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South America

EU and UNASUR

Two Blocks with Expandable Relationships
City: 
Stuttgart
Abstract: 
The European Economic Community (EEC), a precursor of the European Union (EU), was founded with the signing of the Treaty of Rome on24 March 1957. On the occasion of the 60th anniversary of the integration process, it is time to take a look at the EU’s relations with other parts of the world, in particular with the Union of South American Nation (UNASUR).
It is often said that the model of the South American integration process is the EU. It is therefore important to understand how the founding of UNASUR came about in 2008.

The experience of European integration and the potential for integration in South America

Publisher: 
Fundació CIDOB
City: 
Barcelona
Volume, number, page: 
6/2007
Abstract: 
The experience of the European Union is the most significant and far-reaching
among all attempts at regional integration. It is, therefore, the most likely to provide some
lessons for those world regions that are just beginning this complex process. In turn, the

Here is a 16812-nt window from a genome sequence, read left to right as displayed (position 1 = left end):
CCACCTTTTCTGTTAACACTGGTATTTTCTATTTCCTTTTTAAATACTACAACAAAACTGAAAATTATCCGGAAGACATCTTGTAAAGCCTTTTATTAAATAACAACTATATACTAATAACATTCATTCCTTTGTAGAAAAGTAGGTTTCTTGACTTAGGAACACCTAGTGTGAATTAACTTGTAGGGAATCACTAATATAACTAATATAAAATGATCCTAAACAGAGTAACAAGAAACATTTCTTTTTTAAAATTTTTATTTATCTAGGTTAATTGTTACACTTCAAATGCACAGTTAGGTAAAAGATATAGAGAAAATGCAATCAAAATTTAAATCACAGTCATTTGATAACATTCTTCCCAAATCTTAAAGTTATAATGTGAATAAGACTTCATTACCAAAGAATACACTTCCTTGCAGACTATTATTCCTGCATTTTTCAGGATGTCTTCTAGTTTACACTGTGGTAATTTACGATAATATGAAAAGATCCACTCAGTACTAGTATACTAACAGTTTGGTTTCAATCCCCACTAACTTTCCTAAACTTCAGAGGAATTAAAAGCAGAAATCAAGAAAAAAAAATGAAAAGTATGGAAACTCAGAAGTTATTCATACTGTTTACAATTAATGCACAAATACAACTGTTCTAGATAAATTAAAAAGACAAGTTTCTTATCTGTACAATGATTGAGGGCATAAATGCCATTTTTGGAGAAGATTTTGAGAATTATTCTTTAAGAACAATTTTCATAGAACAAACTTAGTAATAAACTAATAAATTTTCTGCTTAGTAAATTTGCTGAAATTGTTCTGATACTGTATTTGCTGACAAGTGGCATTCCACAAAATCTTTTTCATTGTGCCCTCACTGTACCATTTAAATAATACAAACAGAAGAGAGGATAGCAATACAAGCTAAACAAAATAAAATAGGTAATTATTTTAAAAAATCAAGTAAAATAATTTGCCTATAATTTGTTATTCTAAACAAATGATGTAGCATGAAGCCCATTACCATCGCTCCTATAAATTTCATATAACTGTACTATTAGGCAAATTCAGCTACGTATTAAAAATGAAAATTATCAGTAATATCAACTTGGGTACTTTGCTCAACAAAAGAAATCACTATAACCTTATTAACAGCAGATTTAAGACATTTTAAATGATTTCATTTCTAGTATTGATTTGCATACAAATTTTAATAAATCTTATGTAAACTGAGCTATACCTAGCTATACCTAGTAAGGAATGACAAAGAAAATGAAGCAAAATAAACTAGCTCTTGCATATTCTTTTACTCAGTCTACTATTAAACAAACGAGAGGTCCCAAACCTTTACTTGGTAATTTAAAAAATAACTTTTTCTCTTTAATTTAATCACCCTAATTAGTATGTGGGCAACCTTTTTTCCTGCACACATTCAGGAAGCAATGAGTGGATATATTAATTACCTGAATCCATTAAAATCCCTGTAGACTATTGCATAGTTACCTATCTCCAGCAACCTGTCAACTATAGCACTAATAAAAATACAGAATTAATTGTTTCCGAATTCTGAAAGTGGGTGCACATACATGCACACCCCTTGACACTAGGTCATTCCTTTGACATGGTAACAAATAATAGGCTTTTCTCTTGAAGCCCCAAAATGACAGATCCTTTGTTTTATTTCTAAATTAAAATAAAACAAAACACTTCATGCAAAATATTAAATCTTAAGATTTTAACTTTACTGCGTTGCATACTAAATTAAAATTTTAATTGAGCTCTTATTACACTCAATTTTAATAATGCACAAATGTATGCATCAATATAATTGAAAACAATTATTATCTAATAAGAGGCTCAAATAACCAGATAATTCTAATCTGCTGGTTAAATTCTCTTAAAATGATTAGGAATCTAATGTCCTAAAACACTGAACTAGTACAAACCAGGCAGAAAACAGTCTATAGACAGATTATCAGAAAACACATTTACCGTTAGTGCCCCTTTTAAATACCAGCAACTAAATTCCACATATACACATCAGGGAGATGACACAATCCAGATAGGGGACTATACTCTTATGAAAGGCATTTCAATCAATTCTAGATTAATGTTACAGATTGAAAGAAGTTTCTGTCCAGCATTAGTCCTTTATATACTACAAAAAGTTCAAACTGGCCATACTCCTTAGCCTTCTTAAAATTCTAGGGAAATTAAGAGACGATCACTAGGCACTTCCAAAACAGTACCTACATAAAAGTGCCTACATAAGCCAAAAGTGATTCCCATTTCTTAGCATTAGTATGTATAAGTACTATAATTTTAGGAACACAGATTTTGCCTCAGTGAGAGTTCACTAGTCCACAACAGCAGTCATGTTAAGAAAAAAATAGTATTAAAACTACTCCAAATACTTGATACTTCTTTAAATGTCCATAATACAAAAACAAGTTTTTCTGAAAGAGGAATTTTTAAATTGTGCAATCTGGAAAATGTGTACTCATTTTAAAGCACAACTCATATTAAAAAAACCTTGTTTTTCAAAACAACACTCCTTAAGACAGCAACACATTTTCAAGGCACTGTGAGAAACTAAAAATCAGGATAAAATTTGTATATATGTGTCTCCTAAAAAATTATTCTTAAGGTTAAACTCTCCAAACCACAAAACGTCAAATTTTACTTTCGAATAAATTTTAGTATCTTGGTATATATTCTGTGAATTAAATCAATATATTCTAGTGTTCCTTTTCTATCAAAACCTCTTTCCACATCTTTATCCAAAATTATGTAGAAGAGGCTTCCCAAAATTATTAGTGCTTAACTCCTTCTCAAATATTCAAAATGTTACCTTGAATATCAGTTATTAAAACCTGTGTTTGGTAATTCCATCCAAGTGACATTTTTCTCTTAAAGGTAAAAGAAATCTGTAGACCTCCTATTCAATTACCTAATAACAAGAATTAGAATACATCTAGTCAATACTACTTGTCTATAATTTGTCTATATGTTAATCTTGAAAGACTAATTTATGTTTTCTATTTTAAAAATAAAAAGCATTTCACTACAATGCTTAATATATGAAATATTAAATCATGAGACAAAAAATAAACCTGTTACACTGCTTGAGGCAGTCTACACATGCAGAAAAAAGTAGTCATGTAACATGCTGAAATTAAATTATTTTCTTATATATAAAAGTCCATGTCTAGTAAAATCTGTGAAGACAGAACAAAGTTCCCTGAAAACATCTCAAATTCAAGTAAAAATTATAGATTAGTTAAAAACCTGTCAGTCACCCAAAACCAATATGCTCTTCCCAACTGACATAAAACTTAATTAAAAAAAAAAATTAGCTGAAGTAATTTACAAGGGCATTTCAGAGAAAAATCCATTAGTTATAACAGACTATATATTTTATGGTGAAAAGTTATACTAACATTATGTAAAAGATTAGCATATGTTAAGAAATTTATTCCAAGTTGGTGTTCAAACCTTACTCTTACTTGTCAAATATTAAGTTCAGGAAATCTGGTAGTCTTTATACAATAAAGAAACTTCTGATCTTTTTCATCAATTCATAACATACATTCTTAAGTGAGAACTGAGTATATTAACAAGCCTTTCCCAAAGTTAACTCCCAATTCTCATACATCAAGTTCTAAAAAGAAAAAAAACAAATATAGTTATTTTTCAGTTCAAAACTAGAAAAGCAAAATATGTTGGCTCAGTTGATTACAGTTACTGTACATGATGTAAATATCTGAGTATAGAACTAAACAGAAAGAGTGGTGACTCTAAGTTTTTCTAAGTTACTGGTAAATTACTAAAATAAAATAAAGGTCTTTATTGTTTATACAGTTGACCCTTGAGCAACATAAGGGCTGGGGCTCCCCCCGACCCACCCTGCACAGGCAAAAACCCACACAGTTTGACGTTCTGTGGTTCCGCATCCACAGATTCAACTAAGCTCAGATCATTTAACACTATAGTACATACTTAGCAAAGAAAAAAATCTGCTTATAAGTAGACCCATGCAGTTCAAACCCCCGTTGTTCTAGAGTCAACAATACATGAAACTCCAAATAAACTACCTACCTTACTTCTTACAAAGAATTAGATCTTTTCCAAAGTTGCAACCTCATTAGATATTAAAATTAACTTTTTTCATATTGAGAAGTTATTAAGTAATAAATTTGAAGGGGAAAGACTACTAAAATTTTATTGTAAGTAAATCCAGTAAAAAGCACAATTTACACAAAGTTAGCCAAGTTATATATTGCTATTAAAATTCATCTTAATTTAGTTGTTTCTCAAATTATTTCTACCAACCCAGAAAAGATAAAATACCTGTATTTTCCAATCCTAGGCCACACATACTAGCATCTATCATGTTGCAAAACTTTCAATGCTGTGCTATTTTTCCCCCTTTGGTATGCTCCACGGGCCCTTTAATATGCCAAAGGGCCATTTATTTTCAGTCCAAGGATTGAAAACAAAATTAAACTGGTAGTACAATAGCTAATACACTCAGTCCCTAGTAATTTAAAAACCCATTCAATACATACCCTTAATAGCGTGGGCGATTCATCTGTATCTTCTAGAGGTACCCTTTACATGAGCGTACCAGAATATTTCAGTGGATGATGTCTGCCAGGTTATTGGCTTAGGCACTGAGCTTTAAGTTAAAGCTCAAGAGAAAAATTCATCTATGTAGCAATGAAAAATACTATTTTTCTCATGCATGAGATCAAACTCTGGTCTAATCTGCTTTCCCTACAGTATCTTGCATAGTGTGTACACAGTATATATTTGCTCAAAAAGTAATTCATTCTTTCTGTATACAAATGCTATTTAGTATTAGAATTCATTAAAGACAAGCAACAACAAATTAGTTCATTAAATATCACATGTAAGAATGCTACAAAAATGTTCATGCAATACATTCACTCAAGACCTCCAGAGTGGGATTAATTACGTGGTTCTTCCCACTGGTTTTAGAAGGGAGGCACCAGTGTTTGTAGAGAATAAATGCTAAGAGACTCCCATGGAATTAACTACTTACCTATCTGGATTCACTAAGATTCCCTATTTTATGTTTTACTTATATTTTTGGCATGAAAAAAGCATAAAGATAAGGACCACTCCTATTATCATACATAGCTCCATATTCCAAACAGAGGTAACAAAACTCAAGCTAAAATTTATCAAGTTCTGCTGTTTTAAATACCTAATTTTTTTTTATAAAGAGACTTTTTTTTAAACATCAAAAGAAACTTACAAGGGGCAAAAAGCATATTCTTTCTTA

Common Market of the South (MERCOSUR) and the Andean Community (CAN) are among
the regional integration projects that have reached the greatest level of formal accomplishment
after the EU. MERCOSUR is a customs union that aspires to become a common market,
while avowing the commitment to advance towards political integration. For its part,
CAN is a customs union that has already developed supranational institutions such as a
Commission, a Parliament and a Court of Justice. In both cases, however, words have progressively
tended to wander far from deeds. One reason underlying this phenomenon may
be a misunderstanding of the European experience with integration. In this article, we discuss
the theories that have been developed to account for integration in Europe and may
prove useful to understand integration elsewhere and put forward a set of lessons that could
be drawn from the European experience. Subsequently, we introduce a description of the
experience of integration in South America and reflect (critically) on how the theories and
lessons drawn from the EU could be applied to this region -and beyond.
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